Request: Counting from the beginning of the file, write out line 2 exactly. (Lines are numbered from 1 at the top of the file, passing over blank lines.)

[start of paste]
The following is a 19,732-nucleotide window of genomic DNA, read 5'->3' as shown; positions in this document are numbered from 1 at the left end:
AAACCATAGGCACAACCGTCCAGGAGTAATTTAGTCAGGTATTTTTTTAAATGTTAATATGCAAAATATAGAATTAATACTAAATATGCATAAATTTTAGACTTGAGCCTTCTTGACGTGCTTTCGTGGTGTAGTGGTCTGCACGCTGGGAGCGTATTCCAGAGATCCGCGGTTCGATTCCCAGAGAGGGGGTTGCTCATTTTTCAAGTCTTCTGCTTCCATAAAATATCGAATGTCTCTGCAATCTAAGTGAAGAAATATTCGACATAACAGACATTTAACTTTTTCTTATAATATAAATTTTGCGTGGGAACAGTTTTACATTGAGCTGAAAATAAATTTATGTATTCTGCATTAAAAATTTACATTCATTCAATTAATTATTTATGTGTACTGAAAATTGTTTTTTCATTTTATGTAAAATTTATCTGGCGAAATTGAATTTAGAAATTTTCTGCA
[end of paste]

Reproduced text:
AAACCATAGGCACAACCGTCCAGGAGTAATTTAGTCAGGTATTTTTTTAAATGTTAATATGCAAAATATAGAATTAATACTAAATATGCATAAATTTTAGACTTGAGCCTTCTTGACGTGCTTTCGTGGTGTAGTGGTCTGCACGCTGGGAGCGTATTCCAGAGATCCGCGGTTCGATTCCCAGAGAGGGGGTTGCTCATTTTTCAAGTCTTCTGCTTCCATAAAATATCGAATGTCTCTGCAATCTAAGTGAAGAAATATTCGACATAACAGACATTTAACTTTTTCTTATAATATAAATTTTGCGTGGGAACAGTTTTACATTGAGCTGAAAATAAATTTATGTATTCTGCATTAAAAATTTACATTCATTCAATTAATTATTTATGTGTACTGAAAATTGTTTTTTCATTTTATGTAAAATTTATCTGGCGAAATTGAATTTAGAAATTTTCTGCA